China’s State Intellectual Property Office, or SIPO, announced Monday that it will grant the University of California, in conjunction with the University of Vienna and Emmanuelle Charpentier, a patent for its CRISPR gene-editing technology.
China’s decision comes amidst a long battle between the UC and the Broad Institute over intellectual property rights for the CRISPR technology.
The patent will also allow genome editing company Intellia Therapeutics, which is licensed by the UC, to market any human therapy it develops from CRISPR in China, according to campus spokesperson Robert Sanders.
CRISPR, pioneered by campus professor of chemistry and molecular and cell biology Jennifer Doudna, can be used to rearrange genetic code in whole organisms or alter DNA in reproductive cells in order to correct genetic defects. The patent, Sanders said, will allow the use of the technology in noncellular and cellular settings, such as cells themselves or Petri dishes, for a variety of purposes, including treating diseases or producing medicines.
In February, the U.S. Patent Trial and Appeal Board found that the Broad Institute and UC’s uses of CRISPR technology were separately patentable. The UC has filed an appeal for patent rights, however, the dispute has yet to be resolved.
“China is following the lead of the EU and UK in saying that Doudna and Charpentier were the first to invent the CRISPR-Cas9 gene-editing technology,” Sanders said in an email. “We are arguing that the US Patent and Trademark Office should also recognize Doudna and Charpentier were the first to invent the technology.”
According to Lee McGuire, the chief communications officer for the Broad Institute, China is still considering patent applications from the Broad Institute.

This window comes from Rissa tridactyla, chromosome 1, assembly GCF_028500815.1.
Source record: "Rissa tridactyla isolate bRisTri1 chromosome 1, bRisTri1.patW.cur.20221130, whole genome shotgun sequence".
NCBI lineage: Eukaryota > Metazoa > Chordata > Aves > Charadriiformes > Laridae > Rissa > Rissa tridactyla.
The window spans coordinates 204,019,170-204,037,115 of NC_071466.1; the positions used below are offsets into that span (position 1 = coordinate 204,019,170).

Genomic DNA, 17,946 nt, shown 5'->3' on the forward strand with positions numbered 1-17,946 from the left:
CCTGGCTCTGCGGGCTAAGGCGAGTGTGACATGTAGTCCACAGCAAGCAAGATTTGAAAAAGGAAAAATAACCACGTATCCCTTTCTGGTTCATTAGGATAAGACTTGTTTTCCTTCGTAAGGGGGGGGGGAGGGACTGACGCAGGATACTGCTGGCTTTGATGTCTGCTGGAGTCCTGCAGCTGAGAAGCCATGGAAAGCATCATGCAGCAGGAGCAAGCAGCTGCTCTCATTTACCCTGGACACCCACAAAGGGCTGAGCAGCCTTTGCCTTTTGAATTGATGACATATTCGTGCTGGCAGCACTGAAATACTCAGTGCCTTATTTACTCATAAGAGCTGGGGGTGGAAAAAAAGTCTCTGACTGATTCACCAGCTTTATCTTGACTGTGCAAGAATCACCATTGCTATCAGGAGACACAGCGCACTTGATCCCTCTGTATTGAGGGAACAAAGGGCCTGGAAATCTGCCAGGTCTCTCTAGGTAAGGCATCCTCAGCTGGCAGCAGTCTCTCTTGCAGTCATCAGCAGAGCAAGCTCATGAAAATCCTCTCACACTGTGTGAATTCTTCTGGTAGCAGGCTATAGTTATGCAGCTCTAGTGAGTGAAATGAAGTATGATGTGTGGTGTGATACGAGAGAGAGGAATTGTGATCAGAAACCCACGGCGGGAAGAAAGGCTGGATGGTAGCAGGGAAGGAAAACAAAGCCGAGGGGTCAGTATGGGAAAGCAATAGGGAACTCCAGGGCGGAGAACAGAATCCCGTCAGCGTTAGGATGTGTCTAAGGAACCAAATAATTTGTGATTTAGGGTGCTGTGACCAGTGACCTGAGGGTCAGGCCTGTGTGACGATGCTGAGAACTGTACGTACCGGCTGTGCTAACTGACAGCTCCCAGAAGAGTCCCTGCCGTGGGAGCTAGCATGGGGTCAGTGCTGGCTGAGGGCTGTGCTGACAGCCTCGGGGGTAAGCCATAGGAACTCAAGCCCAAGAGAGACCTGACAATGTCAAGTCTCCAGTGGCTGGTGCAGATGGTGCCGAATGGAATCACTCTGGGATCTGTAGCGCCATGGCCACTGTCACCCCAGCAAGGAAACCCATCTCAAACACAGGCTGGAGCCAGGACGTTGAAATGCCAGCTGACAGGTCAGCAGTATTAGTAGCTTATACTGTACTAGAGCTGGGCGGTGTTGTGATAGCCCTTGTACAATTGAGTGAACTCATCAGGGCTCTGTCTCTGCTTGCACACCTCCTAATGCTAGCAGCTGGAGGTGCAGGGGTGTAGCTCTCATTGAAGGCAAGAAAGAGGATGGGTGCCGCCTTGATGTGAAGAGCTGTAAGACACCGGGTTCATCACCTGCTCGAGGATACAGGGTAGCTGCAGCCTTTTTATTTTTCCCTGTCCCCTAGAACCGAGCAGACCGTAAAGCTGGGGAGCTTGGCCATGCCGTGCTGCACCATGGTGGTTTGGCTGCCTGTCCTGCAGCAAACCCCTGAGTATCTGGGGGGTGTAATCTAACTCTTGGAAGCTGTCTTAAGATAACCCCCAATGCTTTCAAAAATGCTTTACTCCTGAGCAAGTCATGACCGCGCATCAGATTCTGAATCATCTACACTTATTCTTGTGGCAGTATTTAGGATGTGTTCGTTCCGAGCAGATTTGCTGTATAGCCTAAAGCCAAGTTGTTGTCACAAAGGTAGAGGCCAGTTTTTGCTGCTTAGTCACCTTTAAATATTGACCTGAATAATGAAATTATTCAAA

“We expect (China) will issue. In China, patents are subject to invalidation proceedings after they are issued,” McGuire said in an email.
The UC has declined to comment on SIPO’s decision, according to university attorney Lynn Pasahow, who is currently working on the CRISPR case.
“I have an explicit request from the UC not to comment to the media (regarding China),” Pasahow said.
China’s decision to award the patent to the UC comes after two Chinese clinical trials using the technology. The first trial in October 2016, led by researchers from Sichuan University’s West China Hospital in Chengdu, involved the use of CRISPR on humans to modify genes in Chinese lung cancer patients.
The second trial took place in Nanjing University’s Nanjing Drum Tower’s Hospital last April, in which genes were removed, modified, then reinjected into 20 patients with late-stage nasopharyngeal carcinoma, gastric cancer and lymphoma, as reported by the Wall Street Journal.
“CRISPR-Cas9 is a revolutionary technology that is already impacting science and health care around the world, in China and elsewhere,” Sanders said in an email.
A previous version of this article stated that both the Broad Institute and UC were awarded patents over CRISPR technology in February and that the UC is now appealing for sole intellectual property rights. In fact, the Patent Trial and Appeal Board found that the Broad Institute and UC’s uses of CRISPR technology were separately patentable in February. The UC has filed an appeal for patent rights, however, the dispute has yet to be resolved.